New video launched to showcase benefits of breastfeeding for premature and neonatal babies


The Public Health Agency (PHA) and colleagues from the Neonatal Network Northern Ireland (NNNI) have launched a new video highlighting the benefits of breastfeeding and showcasing the support that is available to mums and families of premature babies and babies in neonatal units to encourage them to breastfeed in those early days.

Dr Joanne McClean, Director of Public Health at the PHA, said: “Breast milk is important for all babies and is particularly beneficial for premature babies and those who need extra support in the neonatal unit. There are significant clinical benefits to giving breast milk to your premature or neonatal baby.

“Breast milk helps protect babies from infections, especially of their gut – which is particularly important for premature babies who are more likely to get infections. It contains hormones, nutrients and growth factors that will help babies grow and develop, and breast milk is also easier for babies to digest than formula milk. This is because breast milk is specially designed by your body for your baby.

“This video has been developed to showcase the benefits of breast milk for both mum and baby at a neonatal stage, which can be very challenging for families. It highlights a range of support services available to help mums and families on their breastfeeding journey and will be on computer tablets in neonatal units across Northern Ireland.”

Dr McClean continued: “If your baby is very small or sick, they may not be able to breastfeed from your breast at first, but you can start regularly collecting your breast milk – called expressing – as soon as possible after your baby is born. This will help get your milk supply going and it can be provided to your baby in other ways. If there is any extra milk expressed it can also be frozen so you can give it to your baby at another time, once you and your baby are ready. Even if you were not planning to breastfeed, you could express your breast milk for a while to help boost your baby's immune system in the early weeks after birth.”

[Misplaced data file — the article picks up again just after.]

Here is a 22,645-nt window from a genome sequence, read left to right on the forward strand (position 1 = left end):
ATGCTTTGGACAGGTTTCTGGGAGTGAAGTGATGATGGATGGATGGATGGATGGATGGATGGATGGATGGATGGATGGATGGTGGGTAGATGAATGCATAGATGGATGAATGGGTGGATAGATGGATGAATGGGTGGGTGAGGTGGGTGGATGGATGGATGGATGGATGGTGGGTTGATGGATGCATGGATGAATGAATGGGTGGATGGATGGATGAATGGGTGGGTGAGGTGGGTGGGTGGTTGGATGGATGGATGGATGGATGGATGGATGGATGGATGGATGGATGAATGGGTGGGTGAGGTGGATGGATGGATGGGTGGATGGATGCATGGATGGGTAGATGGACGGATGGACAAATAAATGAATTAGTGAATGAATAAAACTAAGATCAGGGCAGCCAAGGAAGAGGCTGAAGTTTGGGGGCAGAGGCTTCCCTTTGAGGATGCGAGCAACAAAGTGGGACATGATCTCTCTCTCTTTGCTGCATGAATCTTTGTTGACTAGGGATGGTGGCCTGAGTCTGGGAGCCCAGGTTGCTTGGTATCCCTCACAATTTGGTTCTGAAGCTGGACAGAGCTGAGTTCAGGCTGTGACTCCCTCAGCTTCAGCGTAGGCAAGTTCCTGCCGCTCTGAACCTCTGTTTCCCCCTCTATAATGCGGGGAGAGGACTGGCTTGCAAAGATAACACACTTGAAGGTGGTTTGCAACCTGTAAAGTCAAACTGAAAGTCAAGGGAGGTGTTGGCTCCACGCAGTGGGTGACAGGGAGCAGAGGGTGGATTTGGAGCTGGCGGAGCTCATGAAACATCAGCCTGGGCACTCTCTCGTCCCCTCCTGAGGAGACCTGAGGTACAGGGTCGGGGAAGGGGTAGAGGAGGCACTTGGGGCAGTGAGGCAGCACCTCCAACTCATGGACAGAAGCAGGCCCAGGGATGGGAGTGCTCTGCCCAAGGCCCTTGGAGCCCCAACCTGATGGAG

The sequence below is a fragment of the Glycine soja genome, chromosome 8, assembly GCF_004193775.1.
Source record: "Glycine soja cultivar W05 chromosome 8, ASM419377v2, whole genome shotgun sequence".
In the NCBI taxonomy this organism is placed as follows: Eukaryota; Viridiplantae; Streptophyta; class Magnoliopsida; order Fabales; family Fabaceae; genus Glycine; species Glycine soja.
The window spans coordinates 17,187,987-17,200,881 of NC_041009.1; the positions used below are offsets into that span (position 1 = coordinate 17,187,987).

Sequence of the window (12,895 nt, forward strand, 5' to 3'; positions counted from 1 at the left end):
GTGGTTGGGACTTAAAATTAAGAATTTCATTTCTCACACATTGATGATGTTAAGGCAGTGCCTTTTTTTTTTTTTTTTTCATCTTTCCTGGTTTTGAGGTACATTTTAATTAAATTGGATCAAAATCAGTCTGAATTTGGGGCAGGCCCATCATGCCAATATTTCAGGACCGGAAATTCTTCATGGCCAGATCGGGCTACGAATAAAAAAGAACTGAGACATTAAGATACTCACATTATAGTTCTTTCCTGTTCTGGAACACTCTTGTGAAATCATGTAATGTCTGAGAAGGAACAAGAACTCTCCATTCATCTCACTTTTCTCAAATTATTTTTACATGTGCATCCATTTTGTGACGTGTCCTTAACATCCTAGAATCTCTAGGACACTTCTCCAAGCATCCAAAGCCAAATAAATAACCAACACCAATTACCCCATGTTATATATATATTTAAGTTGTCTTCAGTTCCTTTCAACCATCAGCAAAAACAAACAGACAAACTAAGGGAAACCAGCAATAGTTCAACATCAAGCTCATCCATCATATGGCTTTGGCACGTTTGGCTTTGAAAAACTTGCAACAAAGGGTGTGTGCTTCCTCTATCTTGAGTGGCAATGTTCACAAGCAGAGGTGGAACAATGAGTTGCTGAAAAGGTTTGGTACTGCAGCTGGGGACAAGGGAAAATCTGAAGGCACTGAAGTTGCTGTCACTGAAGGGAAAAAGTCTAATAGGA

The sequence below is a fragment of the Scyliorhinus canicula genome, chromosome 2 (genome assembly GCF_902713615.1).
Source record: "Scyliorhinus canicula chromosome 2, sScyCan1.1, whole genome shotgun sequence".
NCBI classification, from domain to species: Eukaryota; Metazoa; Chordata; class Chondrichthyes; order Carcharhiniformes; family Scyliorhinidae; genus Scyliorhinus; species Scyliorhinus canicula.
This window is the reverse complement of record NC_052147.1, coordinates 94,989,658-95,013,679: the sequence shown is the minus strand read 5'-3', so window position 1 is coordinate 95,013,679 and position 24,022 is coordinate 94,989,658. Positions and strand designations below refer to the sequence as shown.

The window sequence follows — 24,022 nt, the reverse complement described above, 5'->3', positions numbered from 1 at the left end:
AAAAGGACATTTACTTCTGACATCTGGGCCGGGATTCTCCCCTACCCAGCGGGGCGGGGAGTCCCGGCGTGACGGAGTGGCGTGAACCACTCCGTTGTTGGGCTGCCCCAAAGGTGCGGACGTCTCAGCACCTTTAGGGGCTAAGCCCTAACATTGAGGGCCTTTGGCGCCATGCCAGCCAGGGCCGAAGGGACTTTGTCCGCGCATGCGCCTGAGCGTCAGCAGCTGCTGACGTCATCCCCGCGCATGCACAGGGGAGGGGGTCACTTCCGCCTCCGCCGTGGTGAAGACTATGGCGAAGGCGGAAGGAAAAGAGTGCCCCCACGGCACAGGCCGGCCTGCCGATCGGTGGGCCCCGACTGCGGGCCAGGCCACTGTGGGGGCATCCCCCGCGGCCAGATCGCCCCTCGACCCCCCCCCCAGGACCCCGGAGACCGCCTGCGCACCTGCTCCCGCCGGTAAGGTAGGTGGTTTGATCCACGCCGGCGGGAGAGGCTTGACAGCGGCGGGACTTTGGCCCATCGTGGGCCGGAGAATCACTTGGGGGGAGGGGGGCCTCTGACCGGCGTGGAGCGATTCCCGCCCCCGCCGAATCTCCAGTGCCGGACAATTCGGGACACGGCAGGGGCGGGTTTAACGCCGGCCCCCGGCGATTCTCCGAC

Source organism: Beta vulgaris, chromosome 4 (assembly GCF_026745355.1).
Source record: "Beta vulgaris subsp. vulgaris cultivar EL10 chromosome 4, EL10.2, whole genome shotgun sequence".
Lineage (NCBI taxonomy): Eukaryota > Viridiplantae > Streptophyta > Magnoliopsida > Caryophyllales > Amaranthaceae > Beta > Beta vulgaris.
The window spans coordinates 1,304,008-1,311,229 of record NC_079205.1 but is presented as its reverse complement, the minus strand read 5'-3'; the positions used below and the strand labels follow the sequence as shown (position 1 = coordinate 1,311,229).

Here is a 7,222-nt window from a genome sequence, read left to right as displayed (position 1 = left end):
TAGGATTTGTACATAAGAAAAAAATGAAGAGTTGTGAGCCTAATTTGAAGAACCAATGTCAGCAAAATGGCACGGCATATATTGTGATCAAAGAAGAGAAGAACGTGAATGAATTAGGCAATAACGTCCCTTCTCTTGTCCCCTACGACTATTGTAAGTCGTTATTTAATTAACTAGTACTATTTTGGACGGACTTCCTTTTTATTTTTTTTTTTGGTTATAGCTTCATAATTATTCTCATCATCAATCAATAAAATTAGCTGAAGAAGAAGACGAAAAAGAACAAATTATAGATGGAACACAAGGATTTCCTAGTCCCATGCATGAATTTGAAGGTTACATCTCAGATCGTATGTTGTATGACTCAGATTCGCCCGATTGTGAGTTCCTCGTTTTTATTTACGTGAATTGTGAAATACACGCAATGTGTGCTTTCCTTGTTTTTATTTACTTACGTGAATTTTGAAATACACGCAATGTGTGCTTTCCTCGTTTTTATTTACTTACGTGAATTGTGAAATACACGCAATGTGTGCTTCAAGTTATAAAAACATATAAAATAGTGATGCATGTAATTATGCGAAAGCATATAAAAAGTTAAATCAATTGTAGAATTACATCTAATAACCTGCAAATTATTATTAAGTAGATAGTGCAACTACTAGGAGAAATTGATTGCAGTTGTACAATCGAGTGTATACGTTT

Dr Alison Walker, Clinical Lead at the NNNI, said: “Being the parent of a sick or early baby can be a very emotional experience. Parents often feel like their baby is being cared for by doctors and nurses, but parents are a crucial part of the baby’s life in what can be a difficult time. Being close to your baby and talking to them so they hear your already familiar voice is reassuring for babies and releases a hormone that is important for brain development.

“Providing your breastmilk at this time is an important and unique way you can help your baby. Your breastmilk is specifically made to help your baby grow and develop but also provides antibodies which can protect your baby from infection.

“We are delighted to have this new resource available to families in Northern Ireland. Co-production of information and resources within neonatal care is very important as we aim to support and include parents and families in the management of their baby’s care.”

Tiny Life service user explains how the support while her child was receiving care helped her: “Thank you for making the hardest journey of our lives a little easier. Being supported to feed my son made me feel connected to him, like I was contributing to his success.”

Whether you need information on the benefits of breastfeeding, support with breastfeeding or you want to know how you can help support a friend or family member on their breastfeeding journey, the first step is simple, visit the PHA's website, for information on all types of support available.

To view the full video, see